Genique's Recovery

In March 2016 our daughter, Genique, was diagnosed with a brain tumor growing from the optic nerve. It's called a Pilocytic Astrocytoma, but she calls it her "mushroom". On 31 Aug 2016, Dr Charlie Teo removed 85-90% of the tumour. Unfortunately Genique's vision was severely affected by the tumour. This blog is about her recovery and the challenges our family face daily. My Story / Video Story

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If You Can Take It, You Can Make It

COVID, Setbacks and Our Normal

Poof…another year is gone since our last chat :)

I hope you all are keeping safe during this COVID pandemic.

With all the uncertainty and unusual things going on in the world today, it reminded me of a time when things were uncertain for us too.

A time when a word, also starting with “C”, forced us into isolation due to treatment. Where we practiced extra hygiene and had to wear masks on public transport. We had to social distance our child for her protection. I had to reduce my work hours to care for Genique while she went through treatment, so it was financially also challenging for us. This is all-too-familiar for us, and so many others.

So yet again, we are facing a different “C” word, forcing us into isolation,
distancing us from friends and family, practice excellent hygiene and wear masks in public.

It is not the first time a word starting with “C” has turned our lives upside down. You go to sleep one way, and you wake up to a completely different world.

Our world has changed, we have changed.

As we yet again face something we have no clue about, I was thinking of ways this could be a blessing to us.

Many times we ask for more time with our children and family. We complain that our schedules are too hectic, and that we have no time to do the things that make us happy. We feel the pressure from our jobs, and we can never seem to just…STOP.

In this time of staying home, I had some time to STOP and reflect, time to think about all the things we have been through. We have been through a number of traumatic events in our lives and by the grace of God, we made it through.

When Ruan and I got married we always talked about having a family. We never knew how hard it would be for us to even have children. After a miscarriage, I had regular blood tests while I was on hormone treatment to increase our chances of having a family.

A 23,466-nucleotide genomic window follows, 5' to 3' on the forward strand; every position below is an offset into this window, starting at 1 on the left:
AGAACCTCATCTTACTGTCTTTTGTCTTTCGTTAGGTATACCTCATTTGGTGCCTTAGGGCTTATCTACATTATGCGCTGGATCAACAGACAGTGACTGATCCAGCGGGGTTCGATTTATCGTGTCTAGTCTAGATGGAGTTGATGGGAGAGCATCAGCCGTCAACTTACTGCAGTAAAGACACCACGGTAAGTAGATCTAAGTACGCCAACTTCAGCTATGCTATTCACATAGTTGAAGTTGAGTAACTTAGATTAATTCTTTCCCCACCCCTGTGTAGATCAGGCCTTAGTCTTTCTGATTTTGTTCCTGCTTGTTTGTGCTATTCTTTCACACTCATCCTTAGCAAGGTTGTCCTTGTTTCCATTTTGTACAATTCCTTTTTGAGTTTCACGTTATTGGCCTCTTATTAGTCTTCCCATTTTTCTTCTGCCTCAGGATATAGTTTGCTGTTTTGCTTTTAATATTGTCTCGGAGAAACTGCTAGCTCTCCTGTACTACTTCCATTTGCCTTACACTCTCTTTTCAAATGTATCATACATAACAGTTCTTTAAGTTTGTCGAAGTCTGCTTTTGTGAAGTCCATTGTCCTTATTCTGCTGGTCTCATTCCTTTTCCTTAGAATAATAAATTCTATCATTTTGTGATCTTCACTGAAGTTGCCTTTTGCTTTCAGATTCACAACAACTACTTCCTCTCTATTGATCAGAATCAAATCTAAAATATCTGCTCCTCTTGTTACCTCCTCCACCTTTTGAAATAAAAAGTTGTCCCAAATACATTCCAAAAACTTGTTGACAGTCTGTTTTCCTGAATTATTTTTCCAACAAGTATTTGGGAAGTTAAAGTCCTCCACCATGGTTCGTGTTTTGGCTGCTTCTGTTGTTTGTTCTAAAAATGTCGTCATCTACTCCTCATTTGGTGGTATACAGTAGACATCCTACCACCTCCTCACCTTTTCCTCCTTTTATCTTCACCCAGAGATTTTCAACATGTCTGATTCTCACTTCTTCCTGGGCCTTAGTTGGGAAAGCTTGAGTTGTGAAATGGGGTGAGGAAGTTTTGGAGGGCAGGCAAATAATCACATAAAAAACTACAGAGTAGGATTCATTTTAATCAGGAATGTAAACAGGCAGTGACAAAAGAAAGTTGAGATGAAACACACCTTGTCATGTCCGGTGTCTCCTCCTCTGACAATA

One day, like so many times before, the pathology lab contacted and informed me that my progesterone is too low for any chance of being pregnant.

I felt defeated.

The following week, I felt so tired and really sick. I was reluctant to share it with Ruan just to save us both the disappointment, so I secretly did a pregnancy test.

It was positive!

Although I was very excited, I had to fight my mind every time I had an ultrasound. I was so scared. What if there was no heart beat? This feeling never left me until the day she was born.

Then that wonderful day arrived, Zanneh was born, and we are proud parents of a beautiful little girl. This feeling was quickly crippled when doctors discovered she was born with a bean foot on the right, and she had issues with her bladder and kidneys. She also had other deformities.

Doctors advised to monitor her for frequent bladder infections and suggested exercises for her foot with the hope that over time it would correct itself.

Six months after Zanneh’s birth, we made the big move to Australia! Now anyone who has gone on this journey before will tell you it is not easy. Even though it was hard to leave our family and friends, I am glad we live in a country with a very good health system.

Zanneh had a lot of hospital visits due to her bladder issues, and so the surgeries and procedures started.

Then came November 2015, Zanneh was sent for an MRI of her abdomen and the results showed a terminal transdural lipoma with tethering of the spinal cord. Just a fancy way of saying, fatty tumour in the spine and it is constricting the spinal cord. She had pain and loss of sensation in her legs, she had a lot of falls and was on neuro pain killers for almost two years.
With the help of the most wonderful doctors and nurses, at the Children’s hospital, we are slowly correcting these issues to make sure her life is as normal as possible.

Then came 2016, the year crap got real! We say the years 2015 and 2016 were the worst years in our lives.

Now we have two children facing their own battles.